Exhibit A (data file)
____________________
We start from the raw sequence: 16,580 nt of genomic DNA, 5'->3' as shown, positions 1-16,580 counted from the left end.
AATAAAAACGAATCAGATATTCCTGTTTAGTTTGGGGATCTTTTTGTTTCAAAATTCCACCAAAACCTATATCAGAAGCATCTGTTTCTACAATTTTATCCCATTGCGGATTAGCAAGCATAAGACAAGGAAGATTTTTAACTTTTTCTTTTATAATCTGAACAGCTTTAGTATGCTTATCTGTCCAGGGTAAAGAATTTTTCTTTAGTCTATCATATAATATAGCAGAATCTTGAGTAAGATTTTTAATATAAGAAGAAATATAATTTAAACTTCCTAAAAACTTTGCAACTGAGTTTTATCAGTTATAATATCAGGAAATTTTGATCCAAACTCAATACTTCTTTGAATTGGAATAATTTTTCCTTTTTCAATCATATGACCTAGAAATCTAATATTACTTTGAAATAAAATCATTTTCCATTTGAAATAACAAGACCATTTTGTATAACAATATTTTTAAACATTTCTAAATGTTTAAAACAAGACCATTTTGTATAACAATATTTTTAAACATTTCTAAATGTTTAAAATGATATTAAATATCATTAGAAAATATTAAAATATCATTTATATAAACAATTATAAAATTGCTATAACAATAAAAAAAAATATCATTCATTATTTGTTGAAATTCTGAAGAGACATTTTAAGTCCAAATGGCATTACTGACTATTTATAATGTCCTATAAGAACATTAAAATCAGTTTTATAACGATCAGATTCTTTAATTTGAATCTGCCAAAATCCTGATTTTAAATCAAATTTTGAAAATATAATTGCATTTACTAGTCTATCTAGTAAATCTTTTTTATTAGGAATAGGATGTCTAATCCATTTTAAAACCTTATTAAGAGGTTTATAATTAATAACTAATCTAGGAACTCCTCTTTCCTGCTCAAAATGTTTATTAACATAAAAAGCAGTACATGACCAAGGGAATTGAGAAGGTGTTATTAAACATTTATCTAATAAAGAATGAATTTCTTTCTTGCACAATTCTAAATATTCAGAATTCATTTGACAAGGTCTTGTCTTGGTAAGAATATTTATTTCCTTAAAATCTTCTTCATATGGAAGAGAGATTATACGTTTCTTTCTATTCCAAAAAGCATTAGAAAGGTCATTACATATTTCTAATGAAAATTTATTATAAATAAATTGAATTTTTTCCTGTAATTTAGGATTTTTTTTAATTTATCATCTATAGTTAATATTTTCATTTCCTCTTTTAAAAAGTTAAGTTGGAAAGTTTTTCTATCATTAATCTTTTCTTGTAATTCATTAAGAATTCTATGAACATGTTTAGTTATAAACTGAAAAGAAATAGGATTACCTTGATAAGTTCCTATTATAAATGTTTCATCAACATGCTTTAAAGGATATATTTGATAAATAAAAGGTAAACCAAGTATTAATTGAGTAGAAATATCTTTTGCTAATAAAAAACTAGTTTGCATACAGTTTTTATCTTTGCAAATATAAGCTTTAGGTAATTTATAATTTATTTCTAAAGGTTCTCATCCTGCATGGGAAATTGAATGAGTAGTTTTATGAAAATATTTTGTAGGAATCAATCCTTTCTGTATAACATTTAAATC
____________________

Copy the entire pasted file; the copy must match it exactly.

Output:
We start from the raw sequence: 16,580 nt of genomic DNA, 5'->3' as shown, positions 1-16,580 counted from the left end.
AATAAAAACGAATCAGATATTCCTGTTTAGTTTGGGGATCTTTTTGTTTCAAAATTCCACCAAAACCTATATCAGAAGCATCTGTTTCTACAATTTTATCCCATTGCGGATTAGCAAGCATAAGACAAGGAAGATTTTTAACTTTTTCTTTTATAATCTGAACAGCTTTAGTATGCTTATCTGTCCAGGGTAAAGAATTTTTCTTTAGTCTATCATATAATATAGCAGAATCTTGAGTAAGATTTTTAATATAAGAAGAAATATAATTTAAACTTCCTAAAAACTTTGCAACTGAGTTTTATCAGTTATAATATCAGGAAATTTTGATCCAAACTCAATACTTCTTTGAATTGGAATAATTTTTCCTTTTTCAATCATATGACCTAGAAATCTAATATTACTTTGAAATAAAATCATTTTCCATTTGAAATAACAAGACCATTTTGTATAACAATATTTTTAAACATTTCTAAATGTTTAAAACAAGACCATTTTGTATAACAATATTTTTAAACATTTCTAAATGTTTAAAATGATATTAAATATCATTAGAAAATATTAAAATATCATTTATATAAACAATTATAAAATTGCTATAACAATAAAAAAAAATATCATTCATTATTTGTTGAAATTCTGAAGAGACATTTTAAGTCCAAATGGCATTACTGACTATTTATAATGTCCTATAAGAACATTAAAATCAGTTTTATAACGATCAGATTCTTTAATTTGAATCTGCCAAAATCCTGATTTTAAATCAAATTTTGAAAATATAATTGCATTTACTAGTCTATCTAGTAAATCTTTTTTATTAGGAATAGGATGTCTAATCCATTTTAAAACCTTATTAAGAGGTTTATAATTAATAACTAATCTAGGAACTCCTCTTTCCTGCTCAAAATGTTTATTAACATAAAAAGCAGTACATGACCAAGGGAATTGAGAAGGTGTTATTAAACATTTATCTAATAAAGAATGAATTTCTTTCTTGCACAATTCTAAATATTCAGAATTCATTTGACAAGGTCTTGTCTTGGTAAGAATATTTATTTCCTTAAAATCTTCTTCATATGGAAGAGAGATTATACGTTTCTTTCTATTCCAAAAAGCATTAGAAAGGTCATTACATATTTCTAATGAAAATTTATTATAAATAAATTGAATTTTTTCCTGTAATTTAGGATTTTTTTTAATTTATCATCTATAGTTAATATTTTCATTTCCTCTTTTAAAAAGTTAAGTTGGAAAGTTTTTCTATCATTAATCTTTTCTTGTAATTCATTAAGAATTCTATGAACATGTTTAGTTATAAACTGAAAAGAAATAGGATTACCTTGATAAGTTCCTATTATAAATGTTTCATCAACATGCTTTAAAGGATATATTTGATAAATAAAAGGTAAACCAAGTATTAATTGAGTAGAAATATCTTTTGCTAATAAAAAACTAGTTTGCATACAGTTTTTATCTTTGCAAATATAAGCTTTAGGTAATTTATAATTTATTTCTAAAGGTTCTCATCCTGCATGGGAAATTGAATGAGTAGTTTTATGAAAATATTTTGTAGGAATCAATCCTTTCTGTATAACATTTAAATC